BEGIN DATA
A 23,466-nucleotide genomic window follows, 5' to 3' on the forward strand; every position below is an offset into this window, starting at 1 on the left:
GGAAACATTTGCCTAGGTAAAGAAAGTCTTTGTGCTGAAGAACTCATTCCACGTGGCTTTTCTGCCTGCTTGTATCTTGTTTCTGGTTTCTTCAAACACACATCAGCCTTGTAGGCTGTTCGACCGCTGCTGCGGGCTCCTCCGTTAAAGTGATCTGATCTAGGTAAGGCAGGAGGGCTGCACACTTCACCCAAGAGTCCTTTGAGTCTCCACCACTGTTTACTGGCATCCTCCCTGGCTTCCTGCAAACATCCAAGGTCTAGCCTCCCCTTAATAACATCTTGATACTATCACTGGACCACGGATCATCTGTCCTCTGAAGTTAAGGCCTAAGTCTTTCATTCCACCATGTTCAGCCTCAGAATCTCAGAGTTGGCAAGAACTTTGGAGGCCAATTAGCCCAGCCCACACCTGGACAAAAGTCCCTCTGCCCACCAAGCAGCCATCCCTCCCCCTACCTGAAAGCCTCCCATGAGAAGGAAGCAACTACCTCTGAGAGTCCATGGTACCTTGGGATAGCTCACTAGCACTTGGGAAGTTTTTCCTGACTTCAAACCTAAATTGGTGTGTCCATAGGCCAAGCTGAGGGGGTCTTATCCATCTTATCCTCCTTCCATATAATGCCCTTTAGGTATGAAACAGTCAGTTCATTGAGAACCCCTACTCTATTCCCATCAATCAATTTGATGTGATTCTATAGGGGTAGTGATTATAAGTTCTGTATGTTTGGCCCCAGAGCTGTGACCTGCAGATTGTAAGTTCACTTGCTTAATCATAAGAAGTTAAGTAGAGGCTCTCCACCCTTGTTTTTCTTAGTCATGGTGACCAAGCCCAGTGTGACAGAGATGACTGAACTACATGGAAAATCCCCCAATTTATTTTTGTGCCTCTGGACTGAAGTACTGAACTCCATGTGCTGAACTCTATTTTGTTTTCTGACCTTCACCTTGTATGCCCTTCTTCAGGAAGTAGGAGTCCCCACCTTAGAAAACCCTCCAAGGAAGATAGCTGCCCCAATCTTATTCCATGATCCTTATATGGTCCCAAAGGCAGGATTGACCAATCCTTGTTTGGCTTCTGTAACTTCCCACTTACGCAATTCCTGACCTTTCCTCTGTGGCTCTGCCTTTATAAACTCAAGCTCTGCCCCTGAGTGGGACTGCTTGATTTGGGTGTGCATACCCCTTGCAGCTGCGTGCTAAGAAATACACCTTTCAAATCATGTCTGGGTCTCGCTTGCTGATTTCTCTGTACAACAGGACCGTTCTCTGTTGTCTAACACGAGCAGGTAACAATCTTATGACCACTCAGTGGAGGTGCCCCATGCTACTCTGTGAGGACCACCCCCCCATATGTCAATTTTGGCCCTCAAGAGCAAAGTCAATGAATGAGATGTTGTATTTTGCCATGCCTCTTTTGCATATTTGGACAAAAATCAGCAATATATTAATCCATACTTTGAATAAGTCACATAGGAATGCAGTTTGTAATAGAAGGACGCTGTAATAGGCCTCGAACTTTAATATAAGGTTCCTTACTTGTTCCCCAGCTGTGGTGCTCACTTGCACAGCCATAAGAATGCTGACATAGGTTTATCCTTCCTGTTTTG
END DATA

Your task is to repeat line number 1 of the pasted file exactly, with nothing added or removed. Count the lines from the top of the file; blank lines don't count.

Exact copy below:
A 23,466-nucleotide genomic window follows, 5' to 3' on the forward strand; every position below is an offset into this window, starting at 1 on the left: